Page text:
If cornering faster is at the top of your modifying list then look look further than an anti-roll bar upgrade. We find out how easy it is to get better handling up front.
Most of us drive our beloved classic Fords at least once or twice a year, some of us use them daily, and for a select few they are reserved for track use only. Either way we’re bound to encounter corners from time to time; you know the twisty black stuff that joins all the straight sections of roads together.
Cornering hard in an old Ford is a fine art, and for those of us not as talented as Jenson Button, there are a few sure-fire ways to enhancing what skill we do possess. These methods involve modifying our cars… with items like anti-roll bars! As far as value-for-money mods go for your classic Ford, seldom do many beat a good anti-roll bar upgrade. The Whiteline unit we tested eliminated the nasty understeering characteristic of our MkI test mule and allowed additional performance to be unlocked.
Our installation was carried out on a normal driveway with a minimal amount of tools. The process took less than an hour, and by choosing an off-the-shelf item the cost of this upgrade was significantly reduced and the benefits were worth every pound spent. We now have a transformed car, vastly improved handling, and a perfect start towards upgrading the rest of the front end…
1. In this session we’ll be testing a 24 mm sports anti-roll bar from Whiteline Automotive. This bar came complete with front 24 mm poly bushes, lubricant, full fitting instructions and additional castor adjustment shims.
2. Like any good upgrade for your car, it’s ideal to establish what you start off with so you can see what you have achieved when you’re done. So with the standard factory Ford bar up front, we hit the road to assess our starting point. We found an ideal left-hand sweeper that was perfect for the test. At approx 40 mph, the Cortina was working hard, trying desperately to stay on the road. This picture shows the amount of body roll the car is experiencing as it negotiates the corner. Note how the MkI has ‘pushed’ itself to the outside edge of the corner as it battles with a chronic case of understeer.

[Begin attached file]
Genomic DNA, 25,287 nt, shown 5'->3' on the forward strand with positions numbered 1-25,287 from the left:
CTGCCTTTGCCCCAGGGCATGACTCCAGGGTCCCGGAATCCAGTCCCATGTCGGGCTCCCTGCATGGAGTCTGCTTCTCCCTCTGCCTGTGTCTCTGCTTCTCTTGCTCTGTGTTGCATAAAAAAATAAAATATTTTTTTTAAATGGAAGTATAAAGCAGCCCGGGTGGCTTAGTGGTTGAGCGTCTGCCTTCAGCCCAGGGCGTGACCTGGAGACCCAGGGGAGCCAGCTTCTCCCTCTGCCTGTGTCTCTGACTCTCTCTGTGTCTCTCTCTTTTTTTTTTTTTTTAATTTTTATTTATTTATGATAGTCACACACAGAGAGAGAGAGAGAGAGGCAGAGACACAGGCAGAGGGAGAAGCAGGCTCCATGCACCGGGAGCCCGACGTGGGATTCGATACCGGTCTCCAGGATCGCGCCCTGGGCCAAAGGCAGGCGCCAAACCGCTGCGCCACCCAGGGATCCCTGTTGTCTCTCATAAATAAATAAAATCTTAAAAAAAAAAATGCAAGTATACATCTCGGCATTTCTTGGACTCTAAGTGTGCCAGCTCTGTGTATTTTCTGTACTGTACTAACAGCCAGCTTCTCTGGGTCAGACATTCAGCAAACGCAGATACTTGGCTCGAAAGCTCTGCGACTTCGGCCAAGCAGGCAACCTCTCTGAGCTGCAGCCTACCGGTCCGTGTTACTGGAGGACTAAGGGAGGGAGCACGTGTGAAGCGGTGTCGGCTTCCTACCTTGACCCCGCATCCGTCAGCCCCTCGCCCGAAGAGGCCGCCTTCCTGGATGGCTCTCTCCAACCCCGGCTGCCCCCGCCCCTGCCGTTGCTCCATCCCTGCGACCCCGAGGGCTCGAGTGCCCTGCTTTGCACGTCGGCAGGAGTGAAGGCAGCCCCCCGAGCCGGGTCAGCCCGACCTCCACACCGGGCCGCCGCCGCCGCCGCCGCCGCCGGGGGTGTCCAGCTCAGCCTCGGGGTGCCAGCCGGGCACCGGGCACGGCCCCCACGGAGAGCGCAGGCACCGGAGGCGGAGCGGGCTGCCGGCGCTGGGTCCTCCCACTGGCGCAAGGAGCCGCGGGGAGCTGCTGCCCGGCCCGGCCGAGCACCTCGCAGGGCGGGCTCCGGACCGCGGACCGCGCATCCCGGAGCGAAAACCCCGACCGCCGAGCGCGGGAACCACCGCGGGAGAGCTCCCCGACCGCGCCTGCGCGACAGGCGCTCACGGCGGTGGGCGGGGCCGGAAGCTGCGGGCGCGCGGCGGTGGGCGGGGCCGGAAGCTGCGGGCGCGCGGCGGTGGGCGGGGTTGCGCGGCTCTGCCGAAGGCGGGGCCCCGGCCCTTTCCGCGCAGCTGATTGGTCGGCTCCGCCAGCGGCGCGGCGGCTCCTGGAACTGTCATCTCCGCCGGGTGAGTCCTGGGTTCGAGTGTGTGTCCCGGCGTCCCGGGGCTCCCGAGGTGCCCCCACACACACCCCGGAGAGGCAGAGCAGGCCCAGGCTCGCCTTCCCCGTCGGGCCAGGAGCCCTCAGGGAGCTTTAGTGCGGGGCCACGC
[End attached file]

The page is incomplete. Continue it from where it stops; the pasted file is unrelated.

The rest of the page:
3. We got the car off the ground and onto axle stands, and removed both of the front wheels for better access to the front suspension. First up, we removed the anti-roll bar to TCA lock nut split pin, and then loosened off both the nuts.
4. Then we removed the four bolts that secure the anti-roll bar to the chassis rail.
If you have a ratchet strap handy now’s the time to employ it to take the tension off the bar for easier removal. We did ours strapless. It means a little more muscle is needed, but we already had impressive biceps from the lack of power steering, so it was a piece of cake.
5. After removing the front locator brackets, the bar dropped down. It was then a case of simply slipping it out to the front.
6. Side by side, the new Whiteline unit is supreme in all areas. When we look at the cross-section diameter against the stick-thin factory bar, it’s very clear the meaty 24 mm beast is one serious bit of kit. The Whiteline bar also benefits from a longer threaded TCA joint section, which means adjustability for the front castor.
7. The installation process begins with the all-important application of the supplied lubrication grease to those oversized 24 mm bushes. The new anti-roll bar will need to move as the car hits bumps in the road, and the lubrication will prevent friction building up in the joints and squeaking to occur. Lubrication prolongs the life of the bushes, and maintains the new anti-roll bar’s performance. Periodic lubrication will ensure trouble-free cornering fun for the whole family for many years to come.
8. With the new bushes attached, we remounted the Whiteline bar back on to the car. The front mounts were the first to go on, with the bolts all copping a clean-up and lubrication to ensure no cross threading.
9. As mentioned the TCA joint rubbers were polyurethane items, which were only recently
fitted and suitable to be reinstalled. A quick wipe over, removing all traces of old grease, was done before a fresh load of lubrication was applied.
10. The biceps got a bit of a work out refitting the new anti-roll bar to the TCA, but with the help of a well-placed pry bar it all went in reasonably easily. Best bet is to pre-tension the anti-roll bar with the ratchet strap, as this allows much easier fitment.
11. With the bar now back in the TCA, the rear nuts can be done up. Like the front mounts, the TCA joint nuts were left loose for final tightening.
12. Job done. The Whiteline unit looks great, and with the correct Caster shim pack installed the Cortina is ready to hit the street. Once back on all four wheels, we give the front mounts and TCA joints a final tighten. It’s advisable that whenever you adjust, alter or change any part of the front suspension, you should pay a visit to the local wheel aligner. You may find your tracking is out, and resetting it will give you maximum gains from your latest front-end addition.
13.Back on the road and the car immediately felt tighter. There is a lot more confidence coming through the steering wheel too, and in all corners the handling is excellent. We revisit our test corner, and the Whiteline bar transforms the Cortina’s cornering ability. Not only does the car sit flatter, eliminating a lot of the understeer-inducing body roll, but it also allows more performance to be extracted.
Where 40 mph was the previous limit, we’re now seeing 45-50 mph being achieved, and without a hint of understeer. On one pass the car was pushed as hard as possible and the limit of traction was found at 55 mph. Instead of understeer the back tyres broke away and the rear end stepped out… much to the delight of the driver! When compared to the original shot, it’s clear to see the improvement the new bar has made to our MkI Cortina.
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